There is no conflict between allowing tourism, encouraging people not to go out more than for essentials, and insisting on rule obedience and safety observance … unless the tourist wants to do something that is currently not permitted here. They have, of course, the free market choice of holidaying elsewhere if they do. And, in fact, if they don’t tell people to stay indoors unless they have to go out we will have a curfew … and if there’s one thing tourists really won’t like, it’s a curfew. This is a way to promote safety and HELP tourism, not hinder it!

  37. The whole concept of tourism is to go out for non-essential reasons and is the antithesis of staying at home. Tourist travel thousands of miles for a non essential reason and spend their time here out and about, not holed up in a hotel room.

    Yes they can comply with all the laws but it makes no sense to say at home when on holiday.

  38. Exactly Chris, just as it makes no sense to holiday in the midst of a pandemic.

  39. Well said Julie – one up to you there!!!!!

  40. Strongly disagree with you Julie and as been said by several people on this site providing one is sensible and follows the rules a holiday has personal benefits is therapeutic
    The reason we came in September for 3 weeks was also to support our many friends who work in the hotels we visit as we know how many of them are suffering financially
    Tourism has suffered beyond belief on the island and we hope many in the UK will continue to come on holiday after December 2nd and support all those in the suffering industry
    See you all in February 😀😀

  41. Problem is David people are often seen breaking the rules and are not sensible especially when on holiday. That’s why the UK is where it is compared to us here in Arona/Adeje. Testing will now help but some are even trying to circumvent those regulations …. But they will fail and be fined heavily when caught.

    Suggest people go get their therapy elswhere. Better still, just stay at home for one bloody year.

  42. Hi Ray
    Guess you don’t appreciate those like us who come to support the desperate state the island’s tourism industry is in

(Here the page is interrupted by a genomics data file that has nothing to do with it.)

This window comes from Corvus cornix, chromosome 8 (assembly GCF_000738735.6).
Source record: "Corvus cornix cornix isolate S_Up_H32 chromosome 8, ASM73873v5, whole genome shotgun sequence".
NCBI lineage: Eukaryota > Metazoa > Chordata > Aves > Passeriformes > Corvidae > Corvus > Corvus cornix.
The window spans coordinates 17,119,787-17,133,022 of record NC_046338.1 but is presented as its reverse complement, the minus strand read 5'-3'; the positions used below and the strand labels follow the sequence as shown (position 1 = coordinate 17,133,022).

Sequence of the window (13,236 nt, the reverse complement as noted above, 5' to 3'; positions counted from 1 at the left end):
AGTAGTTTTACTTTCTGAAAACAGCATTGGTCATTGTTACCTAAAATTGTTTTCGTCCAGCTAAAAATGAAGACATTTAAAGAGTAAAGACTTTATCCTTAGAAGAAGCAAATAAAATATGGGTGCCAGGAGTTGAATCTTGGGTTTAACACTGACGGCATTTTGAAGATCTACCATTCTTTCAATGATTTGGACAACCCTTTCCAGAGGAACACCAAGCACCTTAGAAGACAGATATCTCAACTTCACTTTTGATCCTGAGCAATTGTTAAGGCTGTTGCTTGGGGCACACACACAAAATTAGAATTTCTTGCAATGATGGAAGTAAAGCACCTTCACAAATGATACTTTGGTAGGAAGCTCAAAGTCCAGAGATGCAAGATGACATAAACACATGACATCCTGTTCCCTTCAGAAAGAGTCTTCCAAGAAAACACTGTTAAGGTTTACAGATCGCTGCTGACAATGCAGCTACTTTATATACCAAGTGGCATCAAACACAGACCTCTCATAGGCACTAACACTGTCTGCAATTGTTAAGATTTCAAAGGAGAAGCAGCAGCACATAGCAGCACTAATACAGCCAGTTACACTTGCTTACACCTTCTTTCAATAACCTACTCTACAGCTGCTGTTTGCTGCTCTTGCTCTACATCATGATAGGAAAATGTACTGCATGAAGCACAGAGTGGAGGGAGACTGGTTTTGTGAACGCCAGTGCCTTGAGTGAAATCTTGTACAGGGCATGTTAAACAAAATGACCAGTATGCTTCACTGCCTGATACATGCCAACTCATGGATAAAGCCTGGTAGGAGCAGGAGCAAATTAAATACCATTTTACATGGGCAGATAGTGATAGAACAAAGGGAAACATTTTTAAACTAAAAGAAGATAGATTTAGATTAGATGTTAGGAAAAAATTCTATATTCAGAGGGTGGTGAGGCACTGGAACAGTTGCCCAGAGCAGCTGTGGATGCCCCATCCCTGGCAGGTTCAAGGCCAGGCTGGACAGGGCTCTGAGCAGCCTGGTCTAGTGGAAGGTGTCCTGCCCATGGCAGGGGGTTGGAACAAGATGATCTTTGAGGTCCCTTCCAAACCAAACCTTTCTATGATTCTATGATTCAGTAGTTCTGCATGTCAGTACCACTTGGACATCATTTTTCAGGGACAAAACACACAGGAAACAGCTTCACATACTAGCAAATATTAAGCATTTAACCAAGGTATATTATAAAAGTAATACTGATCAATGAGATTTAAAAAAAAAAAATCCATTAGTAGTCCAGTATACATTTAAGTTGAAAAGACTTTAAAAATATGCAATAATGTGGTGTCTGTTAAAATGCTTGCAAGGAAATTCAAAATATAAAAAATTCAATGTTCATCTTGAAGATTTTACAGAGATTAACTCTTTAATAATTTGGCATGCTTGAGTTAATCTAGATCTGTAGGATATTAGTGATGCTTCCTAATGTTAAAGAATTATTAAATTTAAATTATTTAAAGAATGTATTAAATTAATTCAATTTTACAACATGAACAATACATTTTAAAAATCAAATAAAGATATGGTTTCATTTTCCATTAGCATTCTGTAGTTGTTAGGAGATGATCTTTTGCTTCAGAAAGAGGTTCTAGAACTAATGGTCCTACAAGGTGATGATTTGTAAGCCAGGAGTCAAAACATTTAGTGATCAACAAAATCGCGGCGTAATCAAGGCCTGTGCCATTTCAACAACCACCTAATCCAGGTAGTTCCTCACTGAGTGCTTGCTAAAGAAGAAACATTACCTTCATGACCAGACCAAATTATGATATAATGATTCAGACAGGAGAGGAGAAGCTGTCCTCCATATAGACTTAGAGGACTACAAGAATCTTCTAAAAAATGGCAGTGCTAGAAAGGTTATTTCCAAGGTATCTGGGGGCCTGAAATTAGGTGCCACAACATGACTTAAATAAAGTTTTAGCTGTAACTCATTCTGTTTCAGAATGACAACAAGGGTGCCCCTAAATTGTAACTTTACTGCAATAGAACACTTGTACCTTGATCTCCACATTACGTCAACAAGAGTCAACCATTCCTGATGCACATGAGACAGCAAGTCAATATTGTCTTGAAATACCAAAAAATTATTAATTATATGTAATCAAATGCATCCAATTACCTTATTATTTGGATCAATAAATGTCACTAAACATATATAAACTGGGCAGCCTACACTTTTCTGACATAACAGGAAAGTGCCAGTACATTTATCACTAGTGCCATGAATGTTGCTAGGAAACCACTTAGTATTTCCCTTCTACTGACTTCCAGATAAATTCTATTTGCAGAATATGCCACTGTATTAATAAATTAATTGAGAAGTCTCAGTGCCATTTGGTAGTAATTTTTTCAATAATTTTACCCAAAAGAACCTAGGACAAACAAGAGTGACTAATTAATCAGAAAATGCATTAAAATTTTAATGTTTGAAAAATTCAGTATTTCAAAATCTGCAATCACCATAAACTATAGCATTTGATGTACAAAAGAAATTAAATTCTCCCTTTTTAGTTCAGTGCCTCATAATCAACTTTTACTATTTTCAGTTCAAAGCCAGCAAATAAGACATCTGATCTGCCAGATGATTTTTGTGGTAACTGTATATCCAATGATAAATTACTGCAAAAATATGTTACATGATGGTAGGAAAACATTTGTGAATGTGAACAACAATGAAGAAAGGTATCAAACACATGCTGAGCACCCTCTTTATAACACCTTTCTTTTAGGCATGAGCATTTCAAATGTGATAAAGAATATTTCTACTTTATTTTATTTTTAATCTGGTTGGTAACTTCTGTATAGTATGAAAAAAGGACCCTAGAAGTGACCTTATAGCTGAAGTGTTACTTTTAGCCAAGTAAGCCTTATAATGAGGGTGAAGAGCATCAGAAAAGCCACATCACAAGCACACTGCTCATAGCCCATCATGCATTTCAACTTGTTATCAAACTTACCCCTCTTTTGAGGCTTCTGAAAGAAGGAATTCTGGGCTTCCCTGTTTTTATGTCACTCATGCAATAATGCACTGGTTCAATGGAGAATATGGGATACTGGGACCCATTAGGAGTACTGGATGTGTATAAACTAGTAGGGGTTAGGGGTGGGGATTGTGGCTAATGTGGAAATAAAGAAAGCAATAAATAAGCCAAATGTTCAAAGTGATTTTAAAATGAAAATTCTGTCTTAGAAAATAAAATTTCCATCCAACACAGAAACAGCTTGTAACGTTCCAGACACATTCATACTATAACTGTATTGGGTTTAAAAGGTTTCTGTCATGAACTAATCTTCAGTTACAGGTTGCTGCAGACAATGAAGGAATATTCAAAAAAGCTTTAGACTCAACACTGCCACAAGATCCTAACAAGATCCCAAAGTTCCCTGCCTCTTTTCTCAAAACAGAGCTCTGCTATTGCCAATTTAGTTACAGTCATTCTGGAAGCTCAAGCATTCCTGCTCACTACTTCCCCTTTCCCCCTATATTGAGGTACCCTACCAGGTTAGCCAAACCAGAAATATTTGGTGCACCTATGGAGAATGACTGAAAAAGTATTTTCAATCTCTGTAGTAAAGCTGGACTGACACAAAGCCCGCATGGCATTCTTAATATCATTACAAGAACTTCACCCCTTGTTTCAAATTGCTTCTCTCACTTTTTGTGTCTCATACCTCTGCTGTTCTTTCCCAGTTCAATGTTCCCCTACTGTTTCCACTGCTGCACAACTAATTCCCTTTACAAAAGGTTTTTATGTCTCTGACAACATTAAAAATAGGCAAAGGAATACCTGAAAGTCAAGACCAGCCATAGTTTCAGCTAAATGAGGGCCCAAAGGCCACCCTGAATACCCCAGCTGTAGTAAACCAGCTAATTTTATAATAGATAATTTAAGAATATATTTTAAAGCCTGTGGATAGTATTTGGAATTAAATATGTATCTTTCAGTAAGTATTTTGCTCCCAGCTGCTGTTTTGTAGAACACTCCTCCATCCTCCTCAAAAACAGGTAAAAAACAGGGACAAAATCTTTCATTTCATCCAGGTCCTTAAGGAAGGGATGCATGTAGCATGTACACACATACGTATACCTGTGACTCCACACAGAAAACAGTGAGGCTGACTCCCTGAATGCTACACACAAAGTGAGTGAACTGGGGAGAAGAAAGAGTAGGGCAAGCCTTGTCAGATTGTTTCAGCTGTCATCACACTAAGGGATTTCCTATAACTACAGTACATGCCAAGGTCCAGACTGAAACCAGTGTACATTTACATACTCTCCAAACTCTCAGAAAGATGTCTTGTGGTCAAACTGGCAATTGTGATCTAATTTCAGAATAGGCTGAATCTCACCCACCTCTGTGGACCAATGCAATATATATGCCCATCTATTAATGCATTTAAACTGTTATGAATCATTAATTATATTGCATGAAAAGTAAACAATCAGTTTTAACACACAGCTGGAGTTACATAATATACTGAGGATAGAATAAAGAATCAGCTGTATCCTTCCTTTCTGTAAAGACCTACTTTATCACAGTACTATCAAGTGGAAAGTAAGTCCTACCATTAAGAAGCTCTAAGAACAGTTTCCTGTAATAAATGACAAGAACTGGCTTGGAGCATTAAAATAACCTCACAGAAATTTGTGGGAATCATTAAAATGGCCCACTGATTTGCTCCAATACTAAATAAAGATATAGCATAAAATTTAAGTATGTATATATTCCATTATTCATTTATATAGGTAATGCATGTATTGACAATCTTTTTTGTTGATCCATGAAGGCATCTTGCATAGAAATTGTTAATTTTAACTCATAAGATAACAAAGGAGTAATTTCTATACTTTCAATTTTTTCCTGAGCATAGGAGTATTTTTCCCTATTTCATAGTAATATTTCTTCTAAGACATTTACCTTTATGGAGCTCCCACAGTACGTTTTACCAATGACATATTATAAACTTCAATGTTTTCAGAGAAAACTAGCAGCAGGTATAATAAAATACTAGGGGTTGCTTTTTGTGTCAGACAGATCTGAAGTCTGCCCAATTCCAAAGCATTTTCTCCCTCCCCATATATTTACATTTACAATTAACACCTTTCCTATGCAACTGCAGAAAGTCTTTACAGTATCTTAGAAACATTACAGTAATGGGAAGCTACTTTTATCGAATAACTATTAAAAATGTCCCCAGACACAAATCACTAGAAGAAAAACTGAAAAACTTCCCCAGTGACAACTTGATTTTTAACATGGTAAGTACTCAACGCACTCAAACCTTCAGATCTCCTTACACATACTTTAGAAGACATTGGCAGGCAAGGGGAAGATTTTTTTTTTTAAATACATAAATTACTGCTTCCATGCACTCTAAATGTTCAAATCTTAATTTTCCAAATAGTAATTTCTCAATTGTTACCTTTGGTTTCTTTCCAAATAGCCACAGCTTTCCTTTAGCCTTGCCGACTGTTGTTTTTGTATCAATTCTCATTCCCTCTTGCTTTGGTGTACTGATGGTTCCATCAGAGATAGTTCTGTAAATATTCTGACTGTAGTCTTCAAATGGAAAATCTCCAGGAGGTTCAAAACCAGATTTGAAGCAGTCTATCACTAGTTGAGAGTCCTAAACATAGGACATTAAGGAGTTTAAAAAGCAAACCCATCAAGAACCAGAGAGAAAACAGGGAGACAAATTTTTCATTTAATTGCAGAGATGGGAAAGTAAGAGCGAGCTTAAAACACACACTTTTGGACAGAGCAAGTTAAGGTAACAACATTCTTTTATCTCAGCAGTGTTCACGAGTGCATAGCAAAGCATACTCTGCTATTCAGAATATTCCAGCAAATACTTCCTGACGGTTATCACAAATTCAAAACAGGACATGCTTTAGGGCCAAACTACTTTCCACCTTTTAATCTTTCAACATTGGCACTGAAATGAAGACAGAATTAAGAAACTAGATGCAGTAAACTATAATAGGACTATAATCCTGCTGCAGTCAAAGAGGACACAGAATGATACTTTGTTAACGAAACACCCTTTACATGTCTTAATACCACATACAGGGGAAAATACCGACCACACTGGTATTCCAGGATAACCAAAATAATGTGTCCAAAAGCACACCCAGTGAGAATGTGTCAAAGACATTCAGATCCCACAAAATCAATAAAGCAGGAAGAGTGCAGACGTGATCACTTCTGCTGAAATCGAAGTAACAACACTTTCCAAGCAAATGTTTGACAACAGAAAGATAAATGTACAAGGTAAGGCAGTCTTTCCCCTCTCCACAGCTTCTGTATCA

Having spent 3 weeks in Adeje in September we can only echo the earlier comments made , especially those by Janet of the police response to those breaking the rules. We have the same situation in the UK as you have in Adeje with local rule breakers getting away with it and in the las americas area many young locals in large groups ignoring the face mask rules
    I do not envy the situation your police find themselves in
    We are keeping our fingers crossed for all of you and hope you are doing the same for us in the UK who are sticking to the rules

  43. I find Janet’s website really informative particularly at this time but I have read with alarm all the reports of people ignoring the rules. We were in Los Cristianos for most of September and October. We were there to relax in fabulous weather and support the tourist economy as we have done for 25 years. Though it was very different to previous trips it was really enjoyable and felt very safe. We were in an apartment did not really mix with other tourists went for walks and visited some of our favourite bars and restaurants who were all grateful to see us spending. Without exception they stuck to the rules as did virtually everyone we saw in and around Cristianos. It was a very different scene to the one experience d by many posting on here. We will be back over Christmas if we are allowed.

  44. Don’t worry about finances. We are in the EU and the ECB has the biggest printing machine in the world. We once had Super Mario and now got a spendthrift French woman. So no problems here.